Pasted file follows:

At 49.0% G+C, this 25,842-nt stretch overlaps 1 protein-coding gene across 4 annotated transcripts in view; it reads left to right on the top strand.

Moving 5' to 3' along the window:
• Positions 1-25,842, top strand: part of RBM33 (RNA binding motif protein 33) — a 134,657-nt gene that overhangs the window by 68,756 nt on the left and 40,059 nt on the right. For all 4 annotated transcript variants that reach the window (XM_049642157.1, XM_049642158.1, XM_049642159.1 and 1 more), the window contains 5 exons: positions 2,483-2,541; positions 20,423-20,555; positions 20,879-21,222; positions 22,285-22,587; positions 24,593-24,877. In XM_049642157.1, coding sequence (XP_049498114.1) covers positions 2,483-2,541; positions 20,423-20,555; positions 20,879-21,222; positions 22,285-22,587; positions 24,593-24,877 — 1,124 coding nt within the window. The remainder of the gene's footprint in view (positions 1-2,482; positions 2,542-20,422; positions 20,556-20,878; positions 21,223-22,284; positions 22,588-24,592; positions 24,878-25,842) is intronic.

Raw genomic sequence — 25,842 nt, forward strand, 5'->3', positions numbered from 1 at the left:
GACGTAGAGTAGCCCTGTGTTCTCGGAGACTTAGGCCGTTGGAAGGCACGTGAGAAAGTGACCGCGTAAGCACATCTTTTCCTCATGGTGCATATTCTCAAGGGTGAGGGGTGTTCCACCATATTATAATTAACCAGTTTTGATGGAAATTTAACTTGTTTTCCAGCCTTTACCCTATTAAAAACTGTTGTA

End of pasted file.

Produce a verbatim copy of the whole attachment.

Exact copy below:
At 49.0% G+C, this 25,842-nt stretch overlaps 1 protein-coding gene across 4 annotated transcripts in view; it reads left to right on the top strand.

Moving 5' to 3' along the window:
• Positions 1-25,842, top strand: part of RBM33 (RNA binding motif protein 33) — a 134,657-nt gene that overhangs the window by 68,756 nt on the left and 40,059 nt on the right. For all 4 annotated transcript variants that reach the window (XM_049642157.1, XM_049642158.1, XM_049642159.1 and 1 more), the window contains 5 exons: positions 2,483-2,541; positions 20,423-20,555; positions 20,879-21,222; positions 22,285-22,587; positions 24,593-24,877. In XM_049642157.1, coding sequence (XP_049498114.1) covers positions 2,483-2,541; positions 20,423-20,555; positions 20,879-21,222; positions 22,285-22,587; positions 24,593-24,877 — 1,124 coding nt within the window. The remainder of the gene's footprint in view (positions 1-2,482; positions 2,542-20,422; positions 20,556-20,878; positions 21,223-22,284; positions 22,588-24,592; positions 24,878-25,842) is intronic.

Raw genomic sequence — 25,842 nt, forward strand, 5'->3', positions numbered from 1 at the left:
GACGTAGAGTAGCCCTGTGTTCTCGGAGACTTAGGCCGTTGGAAGGCACGTGAGAAAGTGACCGCGTAAGCACATCTTTTCCTCATGGTGCATATTCTCAAGGGTGAGGGGTGTTCCACCATATTATAATTAACCAGTTTTGATGGAAATTTAACTTGTTTTCCAGCCTTTACCCTATTAAAAACTGTTGTA